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For a few years now, some astronomers have been looking for another planet in the solar system, one much larger than Earth that orbits the Sun far beyond Neptune. Not-so-tongue-in-cheekily, they've been calling it Planet 9.
That space past Neptune isn't empty; there are millions of small(ish) objects out there made of ice and rock, collectively called Trans-Neptunian Objects (or TNOs). Technically, this includes Pluto, which may be the largest TNO (it's the biggest we've seen so far), but there are many others. They're so far from Earth, at least 4.5 billion kilometers, that they're hard to detect even in big telescopes. Besides Pluto (and its moon Charon), the first one wasn't discovered until 1992.
Thousands are now known, and some are very far from the Sun indeed. Not too many of these extremely distant ones are known, but as more have been discovered something weird turned up: Their orbits were roughly aligned. You'd expect their orbits to be somewhat randomly aligned, ellipses tilted and rotated every which-way. Instead, they all seem to have their long axes pointed in about the same direction.
That's very unlikely to happen by chance, which is why the idea of Planet 9 came up. A massive planet orbiting that far out can, over time, gravitationally affect those TNOs and align their orbits.
Not long ago astronomers Mike Brown and Konstantin Batygin (the two original people proposing the existence of the planet) used the alignments of the TNO orbits to back-calculate the potential location of the unseen planet in space. It's a kind of treasure map to find the planet.
In a new paper they've put that map to use, looking through survey data in a hunt for Planet 9.
The Zwicky Transient Facility (ZTF) is a 1.2-meter telescope in California equipped with a massive camera that can cover 47 square degrees of sky in one go — the full Moon's area on the sky is about a quarter of a degree, for comparison — covers the entire northern sky and some of the southern sky every three nights. It's looking for objects that either move or change brightness. That includes asteroids, comets, TNOs, supernovae, gamma-ray bursts… and maybe Planet 9.
Brown and Batygin wrote software that simulates where Planet 9 would be and how bright it would appears for various values of its size, reflectivity, and orbital shape. They created a database of positions and brightnesses for it, and then combed through the ZTF database to look for it, going through the past three or so years of observations since the facility started its survey campaign.
Spoiler alert: They haven't found it. At least not yet.
But they were able to put some interesting limits on the planet given their non-detection. For example, some of their models show that it's possible Planet 9 might be smaller in size and closer to the Sun than their original estimates. This makes it brighter and easier to spot, which is what motivated them to look at ZTF in the first place.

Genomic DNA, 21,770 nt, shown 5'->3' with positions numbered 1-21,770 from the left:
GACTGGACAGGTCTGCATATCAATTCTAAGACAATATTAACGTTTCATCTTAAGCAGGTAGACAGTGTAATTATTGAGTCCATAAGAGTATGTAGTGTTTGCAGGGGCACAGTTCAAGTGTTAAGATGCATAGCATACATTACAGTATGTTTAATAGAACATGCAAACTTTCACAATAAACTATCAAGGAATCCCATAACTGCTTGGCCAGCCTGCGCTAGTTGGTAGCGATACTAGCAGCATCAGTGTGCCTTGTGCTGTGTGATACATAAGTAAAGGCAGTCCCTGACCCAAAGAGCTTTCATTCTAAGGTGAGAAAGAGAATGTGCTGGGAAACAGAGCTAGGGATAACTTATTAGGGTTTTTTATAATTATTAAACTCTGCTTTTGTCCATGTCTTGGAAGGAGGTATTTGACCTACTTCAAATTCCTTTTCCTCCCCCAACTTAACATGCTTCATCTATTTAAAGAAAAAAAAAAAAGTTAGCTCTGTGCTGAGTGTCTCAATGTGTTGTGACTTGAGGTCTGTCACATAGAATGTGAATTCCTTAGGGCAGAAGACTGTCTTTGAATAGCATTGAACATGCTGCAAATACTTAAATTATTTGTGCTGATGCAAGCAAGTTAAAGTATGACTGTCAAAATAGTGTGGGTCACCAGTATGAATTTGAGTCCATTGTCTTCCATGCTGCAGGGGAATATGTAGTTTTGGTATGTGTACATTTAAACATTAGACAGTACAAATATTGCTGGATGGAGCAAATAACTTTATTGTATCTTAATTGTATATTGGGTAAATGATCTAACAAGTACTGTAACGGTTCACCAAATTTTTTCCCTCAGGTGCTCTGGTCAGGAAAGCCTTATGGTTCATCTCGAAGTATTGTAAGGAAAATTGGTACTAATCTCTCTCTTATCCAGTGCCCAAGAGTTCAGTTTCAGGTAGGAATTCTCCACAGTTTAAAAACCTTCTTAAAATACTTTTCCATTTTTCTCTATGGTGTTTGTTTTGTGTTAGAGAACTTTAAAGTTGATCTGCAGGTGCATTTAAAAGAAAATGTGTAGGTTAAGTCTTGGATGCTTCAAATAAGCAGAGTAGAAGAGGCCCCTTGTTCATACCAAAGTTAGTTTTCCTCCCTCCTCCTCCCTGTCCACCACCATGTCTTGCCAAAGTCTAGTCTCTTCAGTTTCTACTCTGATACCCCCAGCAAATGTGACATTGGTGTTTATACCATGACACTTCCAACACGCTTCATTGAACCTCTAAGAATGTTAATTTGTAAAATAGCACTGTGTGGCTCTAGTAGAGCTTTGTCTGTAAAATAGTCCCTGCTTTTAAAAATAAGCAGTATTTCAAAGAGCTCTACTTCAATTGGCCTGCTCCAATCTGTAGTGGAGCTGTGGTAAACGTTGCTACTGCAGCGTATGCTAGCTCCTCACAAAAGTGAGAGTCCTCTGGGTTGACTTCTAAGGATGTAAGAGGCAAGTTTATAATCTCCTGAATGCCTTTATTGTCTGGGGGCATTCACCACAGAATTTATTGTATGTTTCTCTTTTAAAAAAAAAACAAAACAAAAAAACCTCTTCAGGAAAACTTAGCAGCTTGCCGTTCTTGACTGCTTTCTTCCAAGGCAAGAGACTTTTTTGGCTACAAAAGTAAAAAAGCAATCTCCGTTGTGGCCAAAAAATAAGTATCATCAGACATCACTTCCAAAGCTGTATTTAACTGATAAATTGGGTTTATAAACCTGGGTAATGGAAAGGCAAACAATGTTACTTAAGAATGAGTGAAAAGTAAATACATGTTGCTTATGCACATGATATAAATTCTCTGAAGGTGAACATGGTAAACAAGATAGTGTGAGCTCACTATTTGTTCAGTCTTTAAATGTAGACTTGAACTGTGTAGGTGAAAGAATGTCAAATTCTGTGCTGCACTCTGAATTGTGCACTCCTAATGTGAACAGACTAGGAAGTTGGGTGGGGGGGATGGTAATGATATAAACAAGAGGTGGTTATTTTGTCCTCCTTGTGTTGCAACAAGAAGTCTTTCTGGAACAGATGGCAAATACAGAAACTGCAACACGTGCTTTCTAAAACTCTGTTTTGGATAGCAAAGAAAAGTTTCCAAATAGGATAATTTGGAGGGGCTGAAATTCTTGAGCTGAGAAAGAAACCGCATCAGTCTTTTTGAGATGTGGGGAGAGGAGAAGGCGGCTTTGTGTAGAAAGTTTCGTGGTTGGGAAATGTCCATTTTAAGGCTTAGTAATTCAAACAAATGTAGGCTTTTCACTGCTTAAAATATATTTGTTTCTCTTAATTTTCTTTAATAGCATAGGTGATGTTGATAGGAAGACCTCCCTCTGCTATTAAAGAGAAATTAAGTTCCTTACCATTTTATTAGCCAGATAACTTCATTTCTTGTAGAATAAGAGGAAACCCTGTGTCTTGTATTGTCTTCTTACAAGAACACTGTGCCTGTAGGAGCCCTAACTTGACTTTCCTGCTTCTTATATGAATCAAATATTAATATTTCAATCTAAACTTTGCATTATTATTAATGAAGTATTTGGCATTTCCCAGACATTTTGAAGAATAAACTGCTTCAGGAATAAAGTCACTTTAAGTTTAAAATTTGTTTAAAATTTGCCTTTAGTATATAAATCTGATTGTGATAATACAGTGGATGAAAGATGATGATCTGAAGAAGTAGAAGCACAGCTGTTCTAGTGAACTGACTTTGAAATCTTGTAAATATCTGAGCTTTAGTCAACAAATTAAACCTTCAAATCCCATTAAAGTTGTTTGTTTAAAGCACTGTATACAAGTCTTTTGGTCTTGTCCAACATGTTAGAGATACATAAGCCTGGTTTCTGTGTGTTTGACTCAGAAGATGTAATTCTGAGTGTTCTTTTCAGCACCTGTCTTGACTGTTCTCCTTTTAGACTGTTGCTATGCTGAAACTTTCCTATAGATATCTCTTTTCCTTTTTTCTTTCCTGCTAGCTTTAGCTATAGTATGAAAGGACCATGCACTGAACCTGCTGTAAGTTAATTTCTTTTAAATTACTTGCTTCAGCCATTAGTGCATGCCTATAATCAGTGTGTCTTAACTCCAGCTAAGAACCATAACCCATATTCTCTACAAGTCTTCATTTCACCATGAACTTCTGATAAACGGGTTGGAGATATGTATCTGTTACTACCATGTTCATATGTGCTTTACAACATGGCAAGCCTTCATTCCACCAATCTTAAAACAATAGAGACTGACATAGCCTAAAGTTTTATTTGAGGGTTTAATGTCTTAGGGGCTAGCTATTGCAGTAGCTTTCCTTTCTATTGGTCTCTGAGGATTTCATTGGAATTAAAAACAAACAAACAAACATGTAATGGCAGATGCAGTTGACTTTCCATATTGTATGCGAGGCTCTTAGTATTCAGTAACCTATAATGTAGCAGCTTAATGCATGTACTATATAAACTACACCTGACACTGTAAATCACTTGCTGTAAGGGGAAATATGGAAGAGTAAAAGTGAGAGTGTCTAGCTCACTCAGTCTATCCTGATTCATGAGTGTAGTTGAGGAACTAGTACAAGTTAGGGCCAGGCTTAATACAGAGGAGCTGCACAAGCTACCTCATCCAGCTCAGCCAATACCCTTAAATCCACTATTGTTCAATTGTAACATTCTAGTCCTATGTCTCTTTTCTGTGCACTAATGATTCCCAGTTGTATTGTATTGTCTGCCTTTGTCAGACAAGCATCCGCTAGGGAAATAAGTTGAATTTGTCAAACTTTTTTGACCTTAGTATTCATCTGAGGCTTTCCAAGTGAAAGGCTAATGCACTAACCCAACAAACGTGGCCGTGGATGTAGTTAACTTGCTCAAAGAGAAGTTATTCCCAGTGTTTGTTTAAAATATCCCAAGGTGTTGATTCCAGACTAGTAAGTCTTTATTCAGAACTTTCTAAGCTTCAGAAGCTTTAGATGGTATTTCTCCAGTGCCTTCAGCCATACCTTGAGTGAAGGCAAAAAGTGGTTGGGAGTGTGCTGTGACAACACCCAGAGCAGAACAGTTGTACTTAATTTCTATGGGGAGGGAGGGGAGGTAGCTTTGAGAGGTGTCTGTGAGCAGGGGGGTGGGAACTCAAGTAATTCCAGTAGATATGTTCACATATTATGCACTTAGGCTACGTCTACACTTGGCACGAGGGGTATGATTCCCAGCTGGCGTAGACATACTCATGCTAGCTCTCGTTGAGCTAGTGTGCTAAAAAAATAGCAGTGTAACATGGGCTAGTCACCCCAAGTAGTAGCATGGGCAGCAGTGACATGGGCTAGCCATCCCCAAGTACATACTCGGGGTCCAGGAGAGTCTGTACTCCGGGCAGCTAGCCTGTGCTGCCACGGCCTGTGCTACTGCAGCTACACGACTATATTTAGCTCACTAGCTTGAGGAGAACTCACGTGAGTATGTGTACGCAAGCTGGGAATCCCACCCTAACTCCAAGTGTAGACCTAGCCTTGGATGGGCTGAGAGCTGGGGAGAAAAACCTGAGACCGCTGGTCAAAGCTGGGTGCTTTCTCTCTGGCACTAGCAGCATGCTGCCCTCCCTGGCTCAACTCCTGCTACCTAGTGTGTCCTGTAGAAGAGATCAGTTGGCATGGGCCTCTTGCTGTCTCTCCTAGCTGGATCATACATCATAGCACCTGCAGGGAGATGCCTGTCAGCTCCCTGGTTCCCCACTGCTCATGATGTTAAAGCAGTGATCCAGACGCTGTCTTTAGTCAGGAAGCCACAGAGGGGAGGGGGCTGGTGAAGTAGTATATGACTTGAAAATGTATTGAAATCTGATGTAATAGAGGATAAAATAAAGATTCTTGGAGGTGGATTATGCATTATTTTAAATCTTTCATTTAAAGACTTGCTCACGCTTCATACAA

While they can't rule this out, it now seems less likely because they didn't see it in the survey. They ran 100,000 simulations of various parameters for the planet, and looked to see if the ZTF would've seen it if it were indeed smaller and closer to us. They determined that it would've been seen in the survey about 56,000 times out of the 100,000, so just looking at that their non-detection indicates the chance it's smaller and closer is now less than 50%, making it more likely it's farther out, bigger, and fainter.
That's a little disappointing, but not enough to rule anything out — there's still a chance ZTF can find it (as long as the planet isn't in the southernmost part of its orbit, where ZTF cannot see due to its latitude on Earth). And if it's fainter it may be beyond the limits of ZTF, and we'll have to wait for bigger telescopes coming online soon (like the Vera Rubin Observatory).
I'll note that the astronomical community isn't entirely convinced that Planet 9 exists. Papers come out every now and again trying to explain the TNO orbital alignment as what's called a selection bias; it's not real but due to the way we find these objects: Where in the sky we look, when, and so on. Brown and Batygin have also published rebuttals to these, saying when you account for biases the orbits are still non-randomly aligned.
I actually quite like all this. I would love for there to be another major planet in the solar system. Besides the romance of it — anther planet! — it would also give us huge insight into planetary formation and evolution. The science we'd get from it would be amazing.
But I'm also enjoying the back and forth between astronomers. This is how science works, and it works well. Brown and Batygin have made an extraordinary claim, and it's up to them and other astronomers to try to figure out ways they can be wrong.
The proof in this case will be in the planeting. If they find it, hurray! And if, at some point, surveys cover the whole sky to some reasonably faint limit and it's still not found, well then we'll have learned something from that as well. It's not as much fun, but it's still an important result.
We may not have too much longer to wait to find out.
P.S. Full disclosure: Mike Brown is a colleague and friend of mine. I've been interested in the idea of another planet in our solar system since long before I knew him, though, so I'd certainly be writing on this topic either way, and try to be fair in my analysis.